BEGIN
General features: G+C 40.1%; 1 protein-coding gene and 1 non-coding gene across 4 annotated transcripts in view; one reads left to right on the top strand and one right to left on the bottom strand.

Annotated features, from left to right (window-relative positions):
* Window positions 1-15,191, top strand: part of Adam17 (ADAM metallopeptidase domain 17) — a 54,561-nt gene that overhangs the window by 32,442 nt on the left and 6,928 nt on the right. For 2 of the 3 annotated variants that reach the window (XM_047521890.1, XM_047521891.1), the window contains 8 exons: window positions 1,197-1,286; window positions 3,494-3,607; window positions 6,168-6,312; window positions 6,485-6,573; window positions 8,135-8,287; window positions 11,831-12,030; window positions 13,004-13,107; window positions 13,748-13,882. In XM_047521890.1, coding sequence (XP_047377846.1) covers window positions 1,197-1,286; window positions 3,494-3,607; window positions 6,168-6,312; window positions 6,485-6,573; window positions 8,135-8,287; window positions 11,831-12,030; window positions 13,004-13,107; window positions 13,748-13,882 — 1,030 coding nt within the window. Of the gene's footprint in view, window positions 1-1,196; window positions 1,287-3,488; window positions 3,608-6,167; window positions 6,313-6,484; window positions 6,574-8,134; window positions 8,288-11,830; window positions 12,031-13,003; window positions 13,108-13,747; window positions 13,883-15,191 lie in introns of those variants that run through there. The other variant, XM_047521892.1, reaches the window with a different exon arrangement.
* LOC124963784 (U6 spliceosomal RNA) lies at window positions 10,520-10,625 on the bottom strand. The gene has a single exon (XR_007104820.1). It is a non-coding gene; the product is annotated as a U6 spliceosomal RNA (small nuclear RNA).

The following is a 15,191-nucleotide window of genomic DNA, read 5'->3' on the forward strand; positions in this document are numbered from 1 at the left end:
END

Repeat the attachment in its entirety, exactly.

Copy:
General features: G+C 40.1%; 1 protein-coding gene and 1 non-coding gene across 4 annotated transcripts in view; one reads left to right on the top strand and one right to left on the bottom strand.

Annotated features, from left to right (window-relative positions):
* Window positions 1-15,191, top strand: part of Adam17 (ADAM metallopeptidase domain 17) — a 54,561-nt gene that overhangs the window by 32,442 nt on the left and 6,928 nt on the right. For 2 of the 3 annotated variants that reach the window (XM_047521890.1, XM_047521891.1), the window contains 8 exons: window positions 1,197-1,286; window positions 3,494-3,607; window positions 6,168-6,312; window positions 6,485-6,573; window positions 8,135-8,287; window positions 11,831-12,030; window positions 13,004-13,107; window positions 13,748-13,882. In XM_047521890.1, coding sequence (XP_047377846.1) covers window positions 1,197-1,286; window positions 3,494-3,607; window positions 6,168-6,312; window positions 6,485-6,573; window positions 8,135-8,287; window positions 11,831-12,030; window positions 13,004-13,107; window positions 13,748-13,882 — 1,030 coding nt within the window. Of the gene's footprint in view, window positions 1-1,196; window positions 1,287-3,488; window positions 3,608-6,167; window positions 6,313-6,484; window positions 6,574-8,134; window positions 8,288-11,830; window positions 12,031-13,003; window positions 13,108-13,747; window positions 13,883-15,191 lie in introns of those variants that run through there. The other variant, XM_047521892.1, reaches the window with a different exon arrangement.
* LOC124963784 (U6 spliceosomal RNA) lies at window positions 10,520-10,625 on the bottom strand. The gene has a single exon (XR_007104820.1). It is a non-coding gene; the product is annotated as a U6 spliceosomal RNA (small nuclear RNA).

The following is a 15,191-nucleotide window of genomic DNA, read 5'->3' on the forward strand; positions in this document are numbered from 1 at the left end: